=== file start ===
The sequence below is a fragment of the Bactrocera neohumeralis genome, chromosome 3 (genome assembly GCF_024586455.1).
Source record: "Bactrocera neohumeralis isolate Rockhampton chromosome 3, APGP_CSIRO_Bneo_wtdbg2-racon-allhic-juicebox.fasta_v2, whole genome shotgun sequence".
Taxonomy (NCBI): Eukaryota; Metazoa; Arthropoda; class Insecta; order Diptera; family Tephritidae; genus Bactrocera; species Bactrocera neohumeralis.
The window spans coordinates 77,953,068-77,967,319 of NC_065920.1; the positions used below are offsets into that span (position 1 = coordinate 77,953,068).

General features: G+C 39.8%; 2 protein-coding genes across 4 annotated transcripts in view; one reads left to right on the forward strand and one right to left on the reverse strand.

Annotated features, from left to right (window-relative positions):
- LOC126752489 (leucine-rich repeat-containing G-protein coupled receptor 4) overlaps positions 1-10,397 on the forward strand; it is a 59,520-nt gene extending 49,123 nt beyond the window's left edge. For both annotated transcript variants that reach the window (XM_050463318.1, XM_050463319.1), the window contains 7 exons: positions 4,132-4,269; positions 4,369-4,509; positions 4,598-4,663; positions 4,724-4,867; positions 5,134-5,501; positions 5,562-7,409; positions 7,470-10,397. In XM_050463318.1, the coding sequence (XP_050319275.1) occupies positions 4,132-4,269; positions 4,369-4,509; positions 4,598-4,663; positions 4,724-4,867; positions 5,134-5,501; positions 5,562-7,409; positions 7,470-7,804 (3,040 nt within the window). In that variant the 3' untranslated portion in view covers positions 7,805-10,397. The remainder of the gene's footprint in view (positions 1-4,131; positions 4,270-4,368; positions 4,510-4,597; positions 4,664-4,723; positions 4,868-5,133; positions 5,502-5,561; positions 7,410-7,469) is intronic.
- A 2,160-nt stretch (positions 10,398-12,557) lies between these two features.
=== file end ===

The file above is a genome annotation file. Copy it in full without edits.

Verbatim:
The sequence below is a fragment of the Bactrocera neohumeralis genome, chromosome 3 (genome assembly GCF_024586455.1).
Source record: "Bactrocera neohumeralis isolate Rockhampton chromosome 3, APGP_CSIRO_Bneo_wtdbg2-racon-allhic-juicebox.fasta_v2, whole genome shotgun sequence".
Taxonomy (NCBI): Eukaryota; Metazoa; Arthropoda; class Insecta; order Diptera; family Tephritidae; genus Bactrocera; species Bactrocera neohumeralis.
The window spans coordinates 77,953,068-77,967,319 of NC_065920.1; the positions used below are offsets into that span (position 1 = coordinate 77,953,068).

General features: G+C 39.8%; 2 protein-coding genes across 4 annotated transcripts in view; one reads left to right on the forward strand and one right to left on the reverse strand.

Annotated features, from left to right (window-relative positions):
- LOC126752489 (leucine-rich repeat-containing G-protein coupled receptor 4) overlaps positions 1-10,397 on the forward strand; it is a 59,520-nt gene extending 49,123 nt beyond the window's left edge. For both annotated transcript variants that reach the window (XM_050463318.1, XM_050463319.1), the window contains 7 exons: positions 4,132-4,269; positions 4,369-4,509; positions 4,598-4,663; positions 4,724-4,867; positions 5,134-5,501; positions 5,562-7,409; positions 7,470-10,397. In XM_050463318.1, the coding sequence (XP_050319275.1) occupies positions 4,132-4,269; positions 4,369-4,509; positions 4,598-4,663; positions 4,724-4,867; positions 5,134-5,501; positions 5,562-7,409; positions 7,470-7,804 (3,040 nt within the window). In that variant the 3' untranslated portion in view covers positions 7,805-10,397. The remainder of the gene's footprint in view (positions 1-4,131; positions 4,270-4,368; positions 4,510-4,597; positions 4,664-4,723; positions 4,868-5,133; positions 5,502-5,561; positions 7,410-7,469) is intronic.
- A 2,160-nt stretch (positions 10,398-12,557) lies between these two features.